Brightside Community Homes Foundation is looking to replace and expand its Alice Saunders House social housing complex in East Vancouver’s Hastings-Sunrise neighbourhood.
A rezoning application has been submitted to the municipal government for the site at 2924 Venables Street — the southeast corner of the intersection of Renfrew Street and Venables Street, just across the street from Notre Dame Regional Secondary School.
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The existing three-storey, woodframe building constructed in 1977 is now in need of replacement. It currently contains 64 units for seniors.
Through redevelopment, two new 68-ft-tall, six-storey buildings will be constructed on the site, with a combined total of 146 homes for seniors — a net gain of 82 social housing units over the existing building.
The unit mix is 37 studios, 89 one-bedroom units, 10 two-bedroom units, and 10 three-bedroom units, including accessible suites for residents with mobility challenges.
“As truly affordable housing, this project represents public benefits in that it creates opportunities for residents, particularly the increasing population of seniors living in the neighbourhood, to remain in the area and age in place,” reads the application, which notes that about 1,500 seniors are currently on the social housing wait list in Vancouver. The application will be considered under the city’s Hastings-Sunrise Community Vision.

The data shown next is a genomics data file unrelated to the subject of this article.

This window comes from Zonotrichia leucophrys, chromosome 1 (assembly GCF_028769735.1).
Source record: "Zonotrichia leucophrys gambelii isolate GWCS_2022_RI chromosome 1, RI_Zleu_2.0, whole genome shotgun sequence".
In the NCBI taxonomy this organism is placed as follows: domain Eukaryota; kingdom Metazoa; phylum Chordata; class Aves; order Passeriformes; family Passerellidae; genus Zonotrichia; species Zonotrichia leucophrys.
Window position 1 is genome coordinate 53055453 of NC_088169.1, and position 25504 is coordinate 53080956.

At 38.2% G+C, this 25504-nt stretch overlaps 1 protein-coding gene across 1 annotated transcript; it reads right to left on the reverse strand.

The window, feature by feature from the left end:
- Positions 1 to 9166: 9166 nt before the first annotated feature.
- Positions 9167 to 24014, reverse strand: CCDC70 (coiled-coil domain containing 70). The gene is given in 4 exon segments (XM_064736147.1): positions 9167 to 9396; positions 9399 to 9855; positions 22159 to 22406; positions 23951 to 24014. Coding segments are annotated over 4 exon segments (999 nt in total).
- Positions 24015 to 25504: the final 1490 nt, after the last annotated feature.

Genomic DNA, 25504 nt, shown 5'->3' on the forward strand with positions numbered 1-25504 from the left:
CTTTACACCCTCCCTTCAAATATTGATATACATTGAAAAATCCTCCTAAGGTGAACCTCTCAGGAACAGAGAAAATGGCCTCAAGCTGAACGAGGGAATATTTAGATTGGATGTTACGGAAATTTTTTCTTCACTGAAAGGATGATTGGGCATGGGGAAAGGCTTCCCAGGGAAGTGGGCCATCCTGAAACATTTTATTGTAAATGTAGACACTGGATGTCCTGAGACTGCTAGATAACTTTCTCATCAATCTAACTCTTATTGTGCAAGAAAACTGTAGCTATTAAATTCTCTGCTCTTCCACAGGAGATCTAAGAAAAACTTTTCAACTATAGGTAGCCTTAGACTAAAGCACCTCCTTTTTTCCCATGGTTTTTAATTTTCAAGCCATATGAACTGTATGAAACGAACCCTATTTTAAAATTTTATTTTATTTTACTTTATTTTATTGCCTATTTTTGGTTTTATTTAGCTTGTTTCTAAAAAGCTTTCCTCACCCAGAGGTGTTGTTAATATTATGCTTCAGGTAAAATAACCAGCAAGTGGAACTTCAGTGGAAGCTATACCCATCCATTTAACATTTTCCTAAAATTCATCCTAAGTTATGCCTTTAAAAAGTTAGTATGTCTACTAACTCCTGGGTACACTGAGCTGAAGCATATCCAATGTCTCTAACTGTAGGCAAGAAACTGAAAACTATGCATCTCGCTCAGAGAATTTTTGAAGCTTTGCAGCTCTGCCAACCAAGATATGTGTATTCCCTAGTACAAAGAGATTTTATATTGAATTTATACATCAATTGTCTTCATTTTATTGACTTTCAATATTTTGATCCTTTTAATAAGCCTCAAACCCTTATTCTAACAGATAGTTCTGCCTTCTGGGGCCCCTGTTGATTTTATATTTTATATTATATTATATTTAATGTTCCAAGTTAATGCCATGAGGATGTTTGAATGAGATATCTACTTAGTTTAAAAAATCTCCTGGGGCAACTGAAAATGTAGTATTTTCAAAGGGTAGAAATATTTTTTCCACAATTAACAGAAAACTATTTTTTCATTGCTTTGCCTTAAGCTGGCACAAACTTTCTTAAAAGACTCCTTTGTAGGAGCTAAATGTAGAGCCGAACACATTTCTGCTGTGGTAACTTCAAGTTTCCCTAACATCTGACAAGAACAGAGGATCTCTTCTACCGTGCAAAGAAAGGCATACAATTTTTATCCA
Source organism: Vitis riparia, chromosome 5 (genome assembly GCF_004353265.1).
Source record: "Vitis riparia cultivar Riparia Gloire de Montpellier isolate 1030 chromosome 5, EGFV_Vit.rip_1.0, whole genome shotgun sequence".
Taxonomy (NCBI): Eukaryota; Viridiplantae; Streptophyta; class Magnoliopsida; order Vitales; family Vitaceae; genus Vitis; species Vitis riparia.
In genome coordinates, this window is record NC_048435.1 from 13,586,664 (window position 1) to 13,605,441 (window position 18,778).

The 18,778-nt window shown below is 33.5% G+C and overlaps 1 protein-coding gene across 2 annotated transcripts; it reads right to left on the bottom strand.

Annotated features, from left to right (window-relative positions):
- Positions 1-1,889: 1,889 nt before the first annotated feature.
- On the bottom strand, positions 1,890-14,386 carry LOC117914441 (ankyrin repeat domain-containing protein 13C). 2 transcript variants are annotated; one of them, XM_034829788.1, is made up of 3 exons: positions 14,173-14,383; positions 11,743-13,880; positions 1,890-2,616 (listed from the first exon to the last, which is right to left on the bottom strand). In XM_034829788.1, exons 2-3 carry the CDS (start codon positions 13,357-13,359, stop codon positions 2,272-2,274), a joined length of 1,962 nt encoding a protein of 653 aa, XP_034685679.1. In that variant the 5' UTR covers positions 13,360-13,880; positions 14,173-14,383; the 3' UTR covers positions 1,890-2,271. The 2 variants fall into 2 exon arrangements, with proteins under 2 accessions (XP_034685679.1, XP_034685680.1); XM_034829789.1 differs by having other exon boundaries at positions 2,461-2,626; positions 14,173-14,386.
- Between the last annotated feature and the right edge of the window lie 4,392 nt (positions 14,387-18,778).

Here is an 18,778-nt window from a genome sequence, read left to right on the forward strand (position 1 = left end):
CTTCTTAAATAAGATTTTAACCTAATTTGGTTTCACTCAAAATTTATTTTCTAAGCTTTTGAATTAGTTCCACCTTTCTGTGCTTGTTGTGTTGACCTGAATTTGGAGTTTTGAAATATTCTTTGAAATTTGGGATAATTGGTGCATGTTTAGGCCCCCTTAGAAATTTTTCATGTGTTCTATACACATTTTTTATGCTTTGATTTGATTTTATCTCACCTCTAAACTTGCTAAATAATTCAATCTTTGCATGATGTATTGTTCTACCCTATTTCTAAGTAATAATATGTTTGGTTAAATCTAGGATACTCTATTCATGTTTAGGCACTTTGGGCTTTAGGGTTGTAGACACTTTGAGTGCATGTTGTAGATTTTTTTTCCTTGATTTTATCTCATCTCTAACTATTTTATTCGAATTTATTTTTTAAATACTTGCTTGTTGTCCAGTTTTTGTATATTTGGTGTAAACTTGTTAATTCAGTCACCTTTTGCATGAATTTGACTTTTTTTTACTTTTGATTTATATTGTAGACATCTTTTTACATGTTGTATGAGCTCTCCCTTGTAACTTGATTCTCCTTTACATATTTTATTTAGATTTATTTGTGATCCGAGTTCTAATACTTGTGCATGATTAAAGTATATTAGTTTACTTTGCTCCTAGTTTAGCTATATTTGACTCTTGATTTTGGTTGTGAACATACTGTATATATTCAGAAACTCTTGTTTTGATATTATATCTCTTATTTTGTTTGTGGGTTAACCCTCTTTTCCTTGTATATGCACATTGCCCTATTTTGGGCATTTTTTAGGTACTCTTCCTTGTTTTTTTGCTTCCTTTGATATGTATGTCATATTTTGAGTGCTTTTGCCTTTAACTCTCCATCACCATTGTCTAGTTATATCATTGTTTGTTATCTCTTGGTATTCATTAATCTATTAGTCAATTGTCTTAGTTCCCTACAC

The pair of buildings will form a south-facing central courtyard, providing outdoor common areas for residents, urban agriculture opportunities, and family play space. Both buildings will also contain indoor amenity spaces, as well as common laundry and kitchen spaces.
According to the design rationale by Ryder Architecture, the proposal’s exterior facade is inspired by the simplicity of the so-called Vancouver Specials that are commonly found in the neighbourhood.
“To relate to the evolving contextual surroundings, the design composition employs subtle variations of materials and textures to reduce visual mass and scale. Heavier colours and textures anchor the lower two floors of the buildings, while lighter colours are employed on the upper four floors. These are accented with textured or glossy materials along with angled or canted panels to add further brightness or hints of subtle shadowing,” reads the design rationale.
“The ground floor entries and amenity areas are highlighted by a contrasting material that conveys warm and texture in the key areas of resident interaction, and provides focal points to the site and buildings. This warm material surrounds and shelters these areas, providing some cover for active areas.”
The redevelopment is aiming for a Passive House green building certification, and it calls for improvements to the site’s public realm facing the streets.
“The project is predicated on creation of affordable housing that is focused on livability, is warm and inviting, sensitive to the context, cost-effective to construct and maintain, and is highly energy efficient,” continues the application.
A single underground level contains 36 vehicle parking stalls and 232 bike parking spaces.
The project entails 107,822 sq. ft. of total floor area, creating a floor space ratio density of 2.06 times the size of the 48,300-sq-ft lot.